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Published on Thursday 26 January 2006
There are currently several operating Near Earth Objects (NEOs) surveys. The goal is to perform a complete, or as complete as possible, inventory of Earth Crossing objects (asteroids and comets), in order to detect potentially hazardous objects a long time in advance. Such surveys will very likely find no objects which threatens us in the coming century, but in the very unlikely case where this would happen, would provide substantial time to undertake mitigation actions.
Some history :
The first Near Earth Object was discovered visually more than 100 years ago. All Near Earth Objects have been discovered by hotography first, then using CCD detectors.
Many groups are currently engaged in asteroids surveys, most of the efficient ones being funded by NASA. It is expected that in the future, these groups are going to improve their detections systems in order to reach smaller objects.
Survey efficiency :
It is interesting to study the efficiency of each system being used or planned in order to see where improvments can be made.
It seems relatively obvious that a survey system will be efficient if it uses a wide field of view, a very efficient detector, is able to observe many nights per month, while loosing as little time as possible not collecting photon (reading out the CCD detector for example). A commonly accepted figure of merit for a survey quoted many times in the litterature, is :FOM = W . D2 . DQE . Eff (1)Where :
W = Solid angle seen by the detector on the sky (in square degrees)
D2 = Square of the diameter of the telescope (in meters)
DQE = Detective Quantum Efficiency of the detector
Eff. = Observationnal efficiency of the detection (ratio of the time spent collecting photons versus total observing time)
Short preliminary discussion :
a = F2 . W (if the angle can be considered as small).It is therefore possible to rewrite formula 1 as :FOM = a . D2 . DQE . Eff / F2 = DQE . Eff . a / (F/D)2 (2)This clearly shows the importance of the focal ratio F/D of the telescope being used.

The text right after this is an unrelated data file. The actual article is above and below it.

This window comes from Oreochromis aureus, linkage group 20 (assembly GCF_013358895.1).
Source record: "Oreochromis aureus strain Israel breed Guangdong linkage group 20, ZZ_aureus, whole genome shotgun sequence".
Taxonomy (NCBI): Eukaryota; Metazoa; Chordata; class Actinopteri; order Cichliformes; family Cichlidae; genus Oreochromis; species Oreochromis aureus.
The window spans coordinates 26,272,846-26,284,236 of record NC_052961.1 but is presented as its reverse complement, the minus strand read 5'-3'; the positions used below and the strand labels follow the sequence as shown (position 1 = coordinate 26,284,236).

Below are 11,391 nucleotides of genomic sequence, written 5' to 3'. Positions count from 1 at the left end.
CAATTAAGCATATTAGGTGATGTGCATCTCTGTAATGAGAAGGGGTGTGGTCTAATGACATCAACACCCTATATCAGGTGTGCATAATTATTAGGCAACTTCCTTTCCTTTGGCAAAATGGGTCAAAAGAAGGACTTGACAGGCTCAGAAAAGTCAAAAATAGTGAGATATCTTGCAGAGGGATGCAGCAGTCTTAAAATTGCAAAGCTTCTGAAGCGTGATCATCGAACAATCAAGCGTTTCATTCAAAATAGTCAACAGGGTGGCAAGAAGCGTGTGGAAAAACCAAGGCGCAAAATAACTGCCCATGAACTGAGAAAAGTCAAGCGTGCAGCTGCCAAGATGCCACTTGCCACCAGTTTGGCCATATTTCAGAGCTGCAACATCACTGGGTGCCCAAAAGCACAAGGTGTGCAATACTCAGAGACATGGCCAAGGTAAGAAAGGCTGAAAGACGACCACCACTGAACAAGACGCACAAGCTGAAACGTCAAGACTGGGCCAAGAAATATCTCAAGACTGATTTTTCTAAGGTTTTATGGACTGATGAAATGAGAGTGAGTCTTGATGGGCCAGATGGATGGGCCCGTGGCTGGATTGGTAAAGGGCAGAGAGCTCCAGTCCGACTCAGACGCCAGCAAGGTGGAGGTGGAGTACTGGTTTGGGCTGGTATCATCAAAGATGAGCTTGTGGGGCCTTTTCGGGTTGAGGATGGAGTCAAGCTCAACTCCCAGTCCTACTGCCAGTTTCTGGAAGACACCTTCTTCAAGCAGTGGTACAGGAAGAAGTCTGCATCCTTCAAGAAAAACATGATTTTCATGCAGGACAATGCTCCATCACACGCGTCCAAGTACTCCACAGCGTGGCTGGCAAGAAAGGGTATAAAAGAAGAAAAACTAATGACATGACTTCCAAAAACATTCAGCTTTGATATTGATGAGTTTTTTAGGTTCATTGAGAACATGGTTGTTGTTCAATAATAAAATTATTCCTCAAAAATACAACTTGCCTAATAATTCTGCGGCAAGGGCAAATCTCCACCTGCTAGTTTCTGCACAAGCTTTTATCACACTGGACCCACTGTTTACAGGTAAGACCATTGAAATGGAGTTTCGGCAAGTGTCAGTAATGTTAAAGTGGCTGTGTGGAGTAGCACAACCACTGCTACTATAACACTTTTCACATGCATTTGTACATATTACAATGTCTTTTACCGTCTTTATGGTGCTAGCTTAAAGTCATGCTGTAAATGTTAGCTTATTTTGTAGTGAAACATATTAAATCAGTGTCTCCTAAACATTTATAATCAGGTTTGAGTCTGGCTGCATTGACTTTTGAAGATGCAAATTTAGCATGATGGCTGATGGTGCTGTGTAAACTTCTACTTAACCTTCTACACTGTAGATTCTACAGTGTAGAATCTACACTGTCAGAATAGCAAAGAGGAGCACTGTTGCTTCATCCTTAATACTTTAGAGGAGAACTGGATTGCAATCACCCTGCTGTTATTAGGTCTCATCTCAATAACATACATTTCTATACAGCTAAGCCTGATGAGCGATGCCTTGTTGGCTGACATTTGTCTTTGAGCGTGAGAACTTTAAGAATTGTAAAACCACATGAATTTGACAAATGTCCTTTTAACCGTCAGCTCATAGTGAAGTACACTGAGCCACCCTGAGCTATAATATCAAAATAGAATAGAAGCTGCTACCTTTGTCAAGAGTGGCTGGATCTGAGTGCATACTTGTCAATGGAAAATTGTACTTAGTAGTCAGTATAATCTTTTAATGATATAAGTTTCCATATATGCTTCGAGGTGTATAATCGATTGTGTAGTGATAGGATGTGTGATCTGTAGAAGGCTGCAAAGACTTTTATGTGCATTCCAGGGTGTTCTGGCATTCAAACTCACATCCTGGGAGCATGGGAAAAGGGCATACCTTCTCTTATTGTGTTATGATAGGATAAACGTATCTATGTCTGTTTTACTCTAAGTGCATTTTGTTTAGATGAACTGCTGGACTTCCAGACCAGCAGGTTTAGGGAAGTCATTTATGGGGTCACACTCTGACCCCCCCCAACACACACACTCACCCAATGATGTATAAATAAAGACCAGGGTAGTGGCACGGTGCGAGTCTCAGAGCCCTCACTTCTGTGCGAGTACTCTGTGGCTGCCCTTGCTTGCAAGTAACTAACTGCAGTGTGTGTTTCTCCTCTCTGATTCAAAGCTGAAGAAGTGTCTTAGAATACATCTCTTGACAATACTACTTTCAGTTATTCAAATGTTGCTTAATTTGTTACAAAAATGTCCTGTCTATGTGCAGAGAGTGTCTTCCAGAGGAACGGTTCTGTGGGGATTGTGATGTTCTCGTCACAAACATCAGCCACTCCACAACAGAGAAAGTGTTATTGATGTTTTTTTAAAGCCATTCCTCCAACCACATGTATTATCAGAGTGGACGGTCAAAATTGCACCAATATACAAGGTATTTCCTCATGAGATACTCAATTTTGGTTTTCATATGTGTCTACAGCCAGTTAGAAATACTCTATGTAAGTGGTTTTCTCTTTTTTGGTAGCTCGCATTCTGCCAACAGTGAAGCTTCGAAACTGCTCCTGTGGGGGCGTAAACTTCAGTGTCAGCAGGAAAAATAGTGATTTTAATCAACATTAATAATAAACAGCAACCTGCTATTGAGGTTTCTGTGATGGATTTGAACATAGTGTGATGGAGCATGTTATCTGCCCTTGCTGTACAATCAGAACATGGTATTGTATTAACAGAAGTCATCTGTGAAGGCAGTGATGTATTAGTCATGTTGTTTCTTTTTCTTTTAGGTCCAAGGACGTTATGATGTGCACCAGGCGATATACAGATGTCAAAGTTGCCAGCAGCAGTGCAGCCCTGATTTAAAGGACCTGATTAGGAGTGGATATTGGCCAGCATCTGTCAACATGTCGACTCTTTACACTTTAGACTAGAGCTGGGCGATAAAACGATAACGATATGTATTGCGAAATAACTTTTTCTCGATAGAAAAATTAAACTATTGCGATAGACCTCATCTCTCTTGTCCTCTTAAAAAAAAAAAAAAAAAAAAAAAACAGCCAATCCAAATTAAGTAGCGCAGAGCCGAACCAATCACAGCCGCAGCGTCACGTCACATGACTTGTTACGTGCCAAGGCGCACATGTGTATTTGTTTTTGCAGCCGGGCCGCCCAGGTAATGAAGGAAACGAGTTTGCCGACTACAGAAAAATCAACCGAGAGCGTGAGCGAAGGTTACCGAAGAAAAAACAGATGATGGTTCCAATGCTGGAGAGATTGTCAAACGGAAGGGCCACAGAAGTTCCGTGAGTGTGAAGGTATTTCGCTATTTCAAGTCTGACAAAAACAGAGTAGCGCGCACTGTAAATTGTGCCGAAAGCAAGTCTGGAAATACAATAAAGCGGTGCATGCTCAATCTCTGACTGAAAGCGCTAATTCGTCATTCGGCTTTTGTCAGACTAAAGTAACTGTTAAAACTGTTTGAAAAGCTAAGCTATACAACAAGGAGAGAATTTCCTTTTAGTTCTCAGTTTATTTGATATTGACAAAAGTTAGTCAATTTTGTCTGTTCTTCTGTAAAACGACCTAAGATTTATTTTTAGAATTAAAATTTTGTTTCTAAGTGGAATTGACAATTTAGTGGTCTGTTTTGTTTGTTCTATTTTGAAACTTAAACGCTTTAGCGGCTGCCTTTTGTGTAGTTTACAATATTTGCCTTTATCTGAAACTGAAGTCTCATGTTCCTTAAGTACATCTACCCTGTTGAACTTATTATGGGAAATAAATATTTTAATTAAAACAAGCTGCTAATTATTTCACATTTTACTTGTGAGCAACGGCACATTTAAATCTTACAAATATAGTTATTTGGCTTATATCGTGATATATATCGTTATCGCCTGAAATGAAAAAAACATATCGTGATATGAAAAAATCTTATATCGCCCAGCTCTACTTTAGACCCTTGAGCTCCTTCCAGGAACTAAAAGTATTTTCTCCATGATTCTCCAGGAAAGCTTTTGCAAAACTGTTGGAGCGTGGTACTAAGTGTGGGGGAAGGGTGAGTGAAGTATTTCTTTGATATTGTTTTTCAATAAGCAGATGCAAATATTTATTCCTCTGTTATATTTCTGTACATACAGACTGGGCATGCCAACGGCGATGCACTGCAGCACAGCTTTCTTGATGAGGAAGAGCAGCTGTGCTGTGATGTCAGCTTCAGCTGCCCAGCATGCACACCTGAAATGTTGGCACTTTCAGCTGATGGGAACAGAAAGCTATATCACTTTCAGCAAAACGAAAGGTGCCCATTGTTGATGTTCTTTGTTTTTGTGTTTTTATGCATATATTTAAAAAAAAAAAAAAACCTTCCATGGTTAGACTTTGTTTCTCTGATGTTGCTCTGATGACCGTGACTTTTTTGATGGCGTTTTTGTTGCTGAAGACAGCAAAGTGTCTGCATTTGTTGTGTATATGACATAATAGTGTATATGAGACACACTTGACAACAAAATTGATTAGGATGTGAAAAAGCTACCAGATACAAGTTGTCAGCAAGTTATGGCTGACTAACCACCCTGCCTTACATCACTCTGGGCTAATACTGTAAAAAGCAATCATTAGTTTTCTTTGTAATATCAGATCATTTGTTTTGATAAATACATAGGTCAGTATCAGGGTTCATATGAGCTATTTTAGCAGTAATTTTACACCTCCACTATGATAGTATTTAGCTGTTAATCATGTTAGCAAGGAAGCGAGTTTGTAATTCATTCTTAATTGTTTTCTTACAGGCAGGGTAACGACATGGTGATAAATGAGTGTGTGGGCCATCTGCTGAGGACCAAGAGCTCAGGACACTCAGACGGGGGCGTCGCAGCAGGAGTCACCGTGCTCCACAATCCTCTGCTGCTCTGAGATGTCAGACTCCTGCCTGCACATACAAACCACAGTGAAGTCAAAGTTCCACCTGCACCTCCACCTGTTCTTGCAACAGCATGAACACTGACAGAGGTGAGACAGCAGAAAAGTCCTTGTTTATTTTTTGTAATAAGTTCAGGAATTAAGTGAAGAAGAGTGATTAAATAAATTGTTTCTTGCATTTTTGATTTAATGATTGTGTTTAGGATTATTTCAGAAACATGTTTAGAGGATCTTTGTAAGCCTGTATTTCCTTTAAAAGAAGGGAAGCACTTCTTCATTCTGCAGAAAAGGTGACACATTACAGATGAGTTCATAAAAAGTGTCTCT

3 operating modes are possible using today's CCDs :
While formula 1 does not take exposure time and pixel size into account, it is interesting to compare the raw values of current existing systems. However, it worth noting that a large scale will usually produce relatively poor astrometry, and small limiting magnitudes. It will allow a very wide field to be surveyed. There is a clear compromise between the number of square degrees being covered and the quality of the measurements and the depth of the survey. While the completude of the current inventory is in the order of magnitude 17 reaching 18, it is possible to trade limiting magnitude for square degrees. In the future, this will not be possible anymore, in fact there will come a time when asteroid survey telescope will have to be large telescopes.
I have not pushed further yet the adequacy of the survey system to the current distribution of unknown asteroids, nor have I taken care to remove trailing losses effects while detecting fast moving objects.
Performances of currently existing NEO survey telescopes using a typical factor of merit :
|Name||Diameter (mm)||Focal length (mm)||Focal ratio||CCD size||Pixel size (um)||detector size (mm2)||Scale ("/pix)||Angle (square°)||
|mode||Eff.||Exp. time (sec.)||hourly coverage (square °)||Limit. Mag.||FOM|
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